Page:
Today, we are happy to bring you our conversation with Daniel Johnson, author of Making the Early Modern Metropolis: Culture and Power in Pre-Revolutionary Philadelphia
What inspired you to write this book?
We tend to think of early Philadelphia as epitomizing modern liberal values of tolerance and individual freedom. While conducting research for my PhD dissertation, a comparative history of early New York City and Philadelphia, I realized that the story was considerably more complicated. Philadelphia was undoubtedly a unique colonial city, but its development was also shaped by late medieval and early modern urban norms and practices. I also concluded that while my comparative framework remained interesting, the most original material to come out of my research concerned Philadelphia. Of course, this also meant that rather than simply revise a dissertation, I had to write a completely new book!
What did you learn and what are you hoping readers will learn from your book?
I came to appreciate the myriad challenges people faced in early modern cities, despite Philadelphia’s relative prosperity. I therefore hope that readers will acquire a greater understanding of the difficulties as well as pleasures that characterized everyday life in the 17th and 18th centuries. More broadly, I hope the book helps convince students and scholars that society and culture can best be understood in relation to one another. Finally, I hope the book encourages readers interested in early America to expand their horizons and read more widely in medieval, early modern, and global history.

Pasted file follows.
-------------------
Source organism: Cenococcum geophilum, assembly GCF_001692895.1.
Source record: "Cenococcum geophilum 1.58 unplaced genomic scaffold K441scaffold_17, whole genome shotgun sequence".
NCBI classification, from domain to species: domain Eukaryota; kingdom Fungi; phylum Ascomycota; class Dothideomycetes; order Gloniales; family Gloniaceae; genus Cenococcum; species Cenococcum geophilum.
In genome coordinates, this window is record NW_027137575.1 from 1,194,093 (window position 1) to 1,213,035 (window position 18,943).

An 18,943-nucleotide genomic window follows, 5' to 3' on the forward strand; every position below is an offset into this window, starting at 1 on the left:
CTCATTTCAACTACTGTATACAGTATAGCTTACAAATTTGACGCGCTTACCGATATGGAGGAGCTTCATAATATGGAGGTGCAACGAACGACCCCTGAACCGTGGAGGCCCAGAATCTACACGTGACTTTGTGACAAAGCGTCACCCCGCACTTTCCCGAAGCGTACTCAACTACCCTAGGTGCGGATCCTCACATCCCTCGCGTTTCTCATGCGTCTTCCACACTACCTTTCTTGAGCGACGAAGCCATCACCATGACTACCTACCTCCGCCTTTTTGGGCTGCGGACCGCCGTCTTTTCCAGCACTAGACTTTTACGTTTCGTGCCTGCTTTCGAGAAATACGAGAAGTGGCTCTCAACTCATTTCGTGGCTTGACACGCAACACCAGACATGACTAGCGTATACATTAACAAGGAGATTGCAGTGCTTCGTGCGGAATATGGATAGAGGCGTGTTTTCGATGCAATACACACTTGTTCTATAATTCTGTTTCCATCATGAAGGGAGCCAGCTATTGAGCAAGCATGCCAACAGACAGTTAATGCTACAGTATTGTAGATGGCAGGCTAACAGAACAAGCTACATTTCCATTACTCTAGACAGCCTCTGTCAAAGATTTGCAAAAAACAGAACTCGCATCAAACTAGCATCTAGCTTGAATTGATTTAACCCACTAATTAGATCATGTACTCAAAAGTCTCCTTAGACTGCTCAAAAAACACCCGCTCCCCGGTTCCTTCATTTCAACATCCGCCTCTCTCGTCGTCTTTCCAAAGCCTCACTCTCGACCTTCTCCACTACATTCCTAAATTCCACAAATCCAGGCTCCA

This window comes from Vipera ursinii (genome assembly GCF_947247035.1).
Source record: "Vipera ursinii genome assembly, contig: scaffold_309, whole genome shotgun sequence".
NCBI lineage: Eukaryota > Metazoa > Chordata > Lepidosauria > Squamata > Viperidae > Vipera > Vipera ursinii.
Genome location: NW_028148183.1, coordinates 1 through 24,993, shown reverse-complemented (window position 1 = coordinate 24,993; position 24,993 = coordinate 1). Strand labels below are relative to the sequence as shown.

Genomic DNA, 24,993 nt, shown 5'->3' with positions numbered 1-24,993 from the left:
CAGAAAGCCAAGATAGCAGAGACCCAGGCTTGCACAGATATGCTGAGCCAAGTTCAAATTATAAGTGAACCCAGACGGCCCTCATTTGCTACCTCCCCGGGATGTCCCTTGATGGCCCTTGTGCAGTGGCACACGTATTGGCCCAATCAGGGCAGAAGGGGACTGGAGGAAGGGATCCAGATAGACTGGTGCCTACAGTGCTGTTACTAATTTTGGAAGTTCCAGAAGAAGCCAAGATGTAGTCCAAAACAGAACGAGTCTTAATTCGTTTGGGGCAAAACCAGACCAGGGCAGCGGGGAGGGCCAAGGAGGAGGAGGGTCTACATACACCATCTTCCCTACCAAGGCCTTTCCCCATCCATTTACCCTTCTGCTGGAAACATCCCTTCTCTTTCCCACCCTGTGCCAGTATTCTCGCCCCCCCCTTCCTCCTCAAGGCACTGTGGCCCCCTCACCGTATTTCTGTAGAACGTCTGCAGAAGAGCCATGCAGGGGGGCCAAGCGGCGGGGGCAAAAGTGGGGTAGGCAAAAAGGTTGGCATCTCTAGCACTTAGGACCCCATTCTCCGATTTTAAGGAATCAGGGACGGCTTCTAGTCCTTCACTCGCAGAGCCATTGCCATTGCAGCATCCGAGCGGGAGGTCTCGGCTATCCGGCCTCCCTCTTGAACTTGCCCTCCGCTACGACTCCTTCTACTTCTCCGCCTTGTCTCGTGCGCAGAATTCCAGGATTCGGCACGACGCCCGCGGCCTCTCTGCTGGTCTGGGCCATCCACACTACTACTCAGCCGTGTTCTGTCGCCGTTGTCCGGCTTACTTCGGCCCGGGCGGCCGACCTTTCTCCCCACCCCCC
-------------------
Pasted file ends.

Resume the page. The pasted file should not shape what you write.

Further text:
What surprised you the most in the process of writing your book?
Philadelphians’ contradictory attitudes to law. While I knew that the rule of law was an important part of British and British Americans’ identity as a free people, I was not prepared for the pervasiveness of popular suspicion of legal authorities or the frequency with which many people saw law and legal officials as wielding their power unjustly. While free colonists cherished their liberties as Britons and Philadelphians, they also attacked legal authorities in print and occasionally on the street, and unhesitatingly broke laws they deemed unjust or even inconvenient.
What’s your favorite anecdote from your book?
There are many, but I think my discovery of an interracial marriage between an enslaved man and a woman named Katherine Williams is my favorite. Following an investigation of the marriage the Philadelphia grand jury petitioned the Pennsylvania assembly complaining of the “indecency” of the act, and requested that interracial marriages—among many other activities involving people of color—be prohibited. They soon were. The case also nicely illustrates the book’s argument about continuity and change by showing the importance of traditional urban forms in new colonial environments, in this case social prominence of the grand jury and the political practice of petitioning, and authorities’ efforts to stamp out subversive practices among oppressed people.
When you’ve spent a long time working on a project, plenty of ideas get shelved for later. So the good thing about finishing the book is that now I have time to pursue other research and writing projects. My problem is that I now have too much on my plate! I’m working on two new book projects as well as two articles in addition to a number of reviews and non-academic essays. I am however determined that my teaching and research commitments will not get in the way of spending more time with my partner and daughter, or stop me from playing banjo and guitar.